Ukraine, Russia, and Turkey have reportedly reached an agreement to allow ships carrying grain to safely leave the Ukrainian port of Odessa and access international markets, according to Russian media outlet Izvestia. Odessa has effectively been under a blockade by Russian forces due to the threat of ships leaving the port being attacked, resulting in agricultural exports being stuck that has caused a sharp increase in prices and raising fears of food shortages on a global scale.
According to Izvestia, the Turkish military will carry out de-mining operations around the port and escort Ukrainian vessels to neutral waters in the Black Sea. From there, Russian warships will escort the vessels to the Bosphorus Strait.
Ukraine is a key agricultural producer, contributing around 16 percent of corn, 10 percent of wheat, 37 percent of millet, and 42 percent of sunflower oil to global markets respectively. According to the UN World Food Program, these exports feed 400 million people globally. Since the outbreak of the invasion, Ukrainian grain exports have decreased over 60 percent as of May. Exports by ship have essentially halted completely due to the blockade of Odessa and the capture of several key Black Sea ports by Russian forces, such as Mariupol. While rail has been increasingly utilized to move agricultural products, it only can handle a fraction of what is needed and has resulted in large portions of stored food going to waste.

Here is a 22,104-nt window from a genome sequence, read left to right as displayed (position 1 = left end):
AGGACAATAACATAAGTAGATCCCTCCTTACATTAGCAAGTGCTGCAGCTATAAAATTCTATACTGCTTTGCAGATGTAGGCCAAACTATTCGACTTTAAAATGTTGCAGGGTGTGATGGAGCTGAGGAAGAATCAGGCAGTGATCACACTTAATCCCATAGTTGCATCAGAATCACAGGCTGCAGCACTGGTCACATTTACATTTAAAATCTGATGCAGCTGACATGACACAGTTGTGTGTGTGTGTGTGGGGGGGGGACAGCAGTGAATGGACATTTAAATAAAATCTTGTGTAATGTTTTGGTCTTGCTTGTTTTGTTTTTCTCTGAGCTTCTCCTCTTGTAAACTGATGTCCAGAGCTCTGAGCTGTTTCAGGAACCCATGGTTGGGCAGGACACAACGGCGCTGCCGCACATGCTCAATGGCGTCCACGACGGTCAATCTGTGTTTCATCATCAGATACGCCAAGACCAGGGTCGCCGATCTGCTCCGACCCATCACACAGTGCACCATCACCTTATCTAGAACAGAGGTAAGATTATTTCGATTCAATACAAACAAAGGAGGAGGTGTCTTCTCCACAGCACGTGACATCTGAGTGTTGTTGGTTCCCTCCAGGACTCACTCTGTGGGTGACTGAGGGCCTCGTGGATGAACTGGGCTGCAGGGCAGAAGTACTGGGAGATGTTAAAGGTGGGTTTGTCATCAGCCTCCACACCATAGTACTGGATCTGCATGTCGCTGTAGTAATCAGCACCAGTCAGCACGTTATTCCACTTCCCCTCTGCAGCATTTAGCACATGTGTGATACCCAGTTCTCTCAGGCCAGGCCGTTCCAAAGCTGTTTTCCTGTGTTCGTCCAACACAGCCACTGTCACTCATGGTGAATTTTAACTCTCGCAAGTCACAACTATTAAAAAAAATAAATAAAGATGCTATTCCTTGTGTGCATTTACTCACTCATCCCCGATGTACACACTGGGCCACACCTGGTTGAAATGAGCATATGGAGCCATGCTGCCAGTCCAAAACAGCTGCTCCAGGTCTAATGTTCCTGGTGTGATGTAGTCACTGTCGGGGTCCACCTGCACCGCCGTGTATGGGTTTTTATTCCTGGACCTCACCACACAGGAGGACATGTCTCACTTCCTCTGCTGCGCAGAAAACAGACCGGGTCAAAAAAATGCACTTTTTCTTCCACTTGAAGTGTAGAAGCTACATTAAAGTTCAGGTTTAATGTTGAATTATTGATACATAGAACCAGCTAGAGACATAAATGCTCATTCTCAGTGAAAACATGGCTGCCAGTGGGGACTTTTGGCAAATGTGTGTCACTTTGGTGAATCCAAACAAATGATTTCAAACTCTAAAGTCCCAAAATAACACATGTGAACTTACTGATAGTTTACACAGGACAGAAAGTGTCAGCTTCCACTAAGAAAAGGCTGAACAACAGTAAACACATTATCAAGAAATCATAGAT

While such a plan of establishing a “grain corridor” has been talked about for weeks, there has not been any official statements made by Ukraine, Russia, or Turkey to confirm this development. If established, the corridor will allow for Ukrainian agricultural products to reach global markets and potentially ease rising prices and food shortages, as well as open up Ukraine to billions of dollars worth of international trade that has been blocked.